4 swimmers in contention for Olympics

Joaquin Henson (The Philippine Star) - May 3, 2021 - 12:00am

MANILA, Philippines — Philippine Swimming Inc. president Lani Velasco called it an unprecedented feat for the country to list four tankers brandishing Olympic Selection Time (OST) B credentials, each within range of registering Olympic Qualifying Time (OQT) A levels to automatically claim a ticket to the coming Tokyo Summer Games.

“Never done before,” said Velasco. “It’s an amazing accomplishment for four swimmers to make the OST-B cut. We’ve never brought a swimmer to the Olympics with an OQT-A cut but we might be able to do it for the first time this year. All four swimmers have until June 27 to participate and compete in several OQT events. This is in order for them to get the A time or better their B time and increase their FINA (Federation Internationale de Natation) points.”

Velasco said she’s confident that even if none of the four swimmers notches OQT-A times, the Philippines will be allocated two Olympic slots, one male and one female, under the Universality rule. There are 878 tickets allocated for Universality swimmers. In Tokyo, swimming will feature 35 events broken down into 17 for men, 17 for women and one mixed. The limits for each country are 26 men and 26 women with two per event and one relay team. In the previous two Olympics, the Philippines was represented by Jessie Lacuna and Jasmine Alkhaldi. “Our Universality slots aren’t guaranteed,” said Velasco. “It will depend on FINA. We’ve always been given slots in the past so I’m hoping if we don’t make the A-cut, we’ll still get two.”

The four swimmers in contention are Luke Gebbie, 24, Remedy Rule, 24, Jimmy Deiparine, 28 and Alkhaldi, 27. Gebbie has broken OST-B times in 50-meter and 100-meter freestyle and is the first Filipino to clock below 50 in 100-meter freestyle (49.94). The OST-B cut for 100-meter men’s freestyle is 50.03 and the OQT-A cut is 48.57. Rule has gone under OST-B times in 100-meter and 200-meter freestyle and 100-meter butterfly while Alkhaldi has clocked below OST-B standards in 50-meter and 100-meter freestyle. Deiparine cracked the OST-B time of 1:01.73 with a clocking of 1:01.46 to bag the gold medal in 100-meter breaststroke at the 2019 SEA Games. The OQT-A cut for 100-meter men’s breaststroke is 59.93. The four contenders own a combined total of 19 Philippine records.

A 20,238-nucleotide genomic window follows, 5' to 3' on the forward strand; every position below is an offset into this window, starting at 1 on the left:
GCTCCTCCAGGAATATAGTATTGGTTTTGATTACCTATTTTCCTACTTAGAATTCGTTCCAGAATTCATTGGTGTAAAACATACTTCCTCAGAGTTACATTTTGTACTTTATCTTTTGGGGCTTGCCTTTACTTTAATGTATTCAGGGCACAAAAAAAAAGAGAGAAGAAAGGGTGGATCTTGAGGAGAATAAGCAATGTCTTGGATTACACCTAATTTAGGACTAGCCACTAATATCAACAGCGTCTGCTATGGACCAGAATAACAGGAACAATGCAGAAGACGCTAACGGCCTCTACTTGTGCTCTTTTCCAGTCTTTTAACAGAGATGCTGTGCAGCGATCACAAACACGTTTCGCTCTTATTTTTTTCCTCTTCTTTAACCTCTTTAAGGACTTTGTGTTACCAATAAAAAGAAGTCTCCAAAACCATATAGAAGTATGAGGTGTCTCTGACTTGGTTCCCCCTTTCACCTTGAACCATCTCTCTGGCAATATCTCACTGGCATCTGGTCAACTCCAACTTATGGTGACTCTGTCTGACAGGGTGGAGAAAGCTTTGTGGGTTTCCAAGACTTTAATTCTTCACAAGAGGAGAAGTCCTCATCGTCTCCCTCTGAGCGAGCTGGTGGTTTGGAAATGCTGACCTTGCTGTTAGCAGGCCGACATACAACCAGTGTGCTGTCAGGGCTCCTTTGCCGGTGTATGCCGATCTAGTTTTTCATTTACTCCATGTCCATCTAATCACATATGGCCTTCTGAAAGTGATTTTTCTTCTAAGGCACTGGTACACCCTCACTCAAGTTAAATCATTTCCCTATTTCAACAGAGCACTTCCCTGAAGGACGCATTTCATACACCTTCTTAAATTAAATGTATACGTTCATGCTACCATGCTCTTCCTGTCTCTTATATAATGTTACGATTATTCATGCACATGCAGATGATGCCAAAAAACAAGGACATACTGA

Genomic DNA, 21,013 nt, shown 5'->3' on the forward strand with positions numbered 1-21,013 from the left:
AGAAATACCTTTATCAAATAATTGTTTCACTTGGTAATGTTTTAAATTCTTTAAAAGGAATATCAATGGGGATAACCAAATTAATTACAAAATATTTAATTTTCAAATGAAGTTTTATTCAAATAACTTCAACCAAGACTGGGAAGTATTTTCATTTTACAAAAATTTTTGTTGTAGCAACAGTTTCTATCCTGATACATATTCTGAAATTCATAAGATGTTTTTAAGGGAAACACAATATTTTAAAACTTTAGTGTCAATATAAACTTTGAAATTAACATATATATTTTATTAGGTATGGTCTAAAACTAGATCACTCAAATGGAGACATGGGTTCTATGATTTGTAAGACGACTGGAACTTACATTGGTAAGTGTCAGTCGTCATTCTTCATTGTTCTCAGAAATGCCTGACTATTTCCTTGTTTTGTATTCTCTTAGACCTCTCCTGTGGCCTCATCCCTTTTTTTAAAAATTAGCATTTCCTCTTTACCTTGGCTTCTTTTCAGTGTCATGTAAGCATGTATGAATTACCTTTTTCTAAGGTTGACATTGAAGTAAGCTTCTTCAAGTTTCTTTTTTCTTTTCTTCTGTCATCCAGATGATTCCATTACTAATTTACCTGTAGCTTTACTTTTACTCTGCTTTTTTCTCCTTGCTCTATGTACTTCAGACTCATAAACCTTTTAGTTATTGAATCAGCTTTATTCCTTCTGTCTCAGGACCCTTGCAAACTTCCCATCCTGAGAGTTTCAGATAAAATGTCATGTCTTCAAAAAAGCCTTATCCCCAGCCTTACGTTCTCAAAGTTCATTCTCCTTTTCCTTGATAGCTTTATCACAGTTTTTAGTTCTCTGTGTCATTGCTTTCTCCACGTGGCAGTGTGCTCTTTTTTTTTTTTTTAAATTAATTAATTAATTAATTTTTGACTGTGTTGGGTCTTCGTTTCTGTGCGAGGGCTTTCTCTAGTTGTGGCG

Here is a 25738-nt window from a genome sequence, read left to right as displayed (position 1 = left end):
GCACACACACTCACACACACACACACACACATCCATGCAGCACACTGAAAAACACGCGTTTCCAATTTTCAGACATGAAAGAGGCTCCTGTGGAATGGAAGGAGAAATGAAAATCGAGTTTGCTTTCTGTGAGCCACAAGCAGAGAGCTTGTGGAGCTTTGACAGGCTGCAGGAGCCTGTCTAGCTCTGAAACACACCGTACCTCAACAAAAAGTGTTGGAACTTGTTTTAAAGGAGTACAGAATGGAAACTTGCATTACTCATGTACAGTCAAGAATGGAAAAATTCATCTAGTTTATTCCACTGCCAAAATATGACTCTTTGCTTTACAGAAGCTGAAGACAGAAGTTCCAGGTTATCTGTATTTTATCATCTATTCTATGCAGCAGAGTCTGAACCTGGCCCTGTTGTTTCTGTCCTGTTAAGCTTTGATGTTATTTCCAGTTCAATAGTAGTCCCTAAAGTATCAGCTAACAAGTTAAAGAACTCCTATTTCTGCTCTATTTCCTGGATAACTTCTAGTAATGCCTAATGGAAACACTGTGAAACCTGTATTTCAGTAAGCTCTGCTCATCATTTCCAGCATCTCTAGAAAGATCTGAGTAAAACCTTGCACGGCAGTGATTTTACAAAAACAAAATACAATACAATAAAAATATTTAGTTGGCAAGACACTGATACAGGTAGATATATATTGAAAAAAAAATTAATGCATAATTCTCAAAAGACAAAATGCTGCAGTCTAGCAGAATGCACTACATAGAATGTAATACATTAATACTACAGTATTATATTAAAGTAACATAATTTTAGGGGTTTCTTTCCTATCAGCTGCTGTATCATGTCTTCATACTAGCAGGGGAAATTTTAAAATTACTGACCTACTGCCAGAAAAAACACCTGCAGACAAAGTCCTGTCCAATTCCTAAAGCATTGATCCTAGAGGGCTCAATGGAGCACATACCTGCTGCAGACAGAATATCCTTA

Of the four swimmers, only Alkhaldi is in the country. She’s aiming for a third straight Olympic appearance. “It’s been difficult for Jasmine to train because of our lockdowns,” said Velasco. “We’re trying to arrange for her to compete in Spain. She’s a hard-working kid, very determined and with coach Archie (Lim), we’re hopeful she makes it back to the Olympics. Luke is training, competing and podiuming in Australia. He’s close to the OQT-A cut. Jimmy lives in Seattle and trains in Los Angeles. We’re lining him up for a competition in the Bahamas. Remedy and Jimmy just competed in the TYR Pro Series in Mission Viejo, California.” Velasco said in 2019, PSI had 57 junior swimmers in the 12-18 age group winning competitions in Southeast Asia but training screeched to a halt because of the pandemic. “We’re meeting soon with the IATF and PSC to assess the situation and determine how we can resume training,” she said. “We continue to do zoom meetings with FINA technical officials but up to when? We’ll need to start training for the next SEA Games.”

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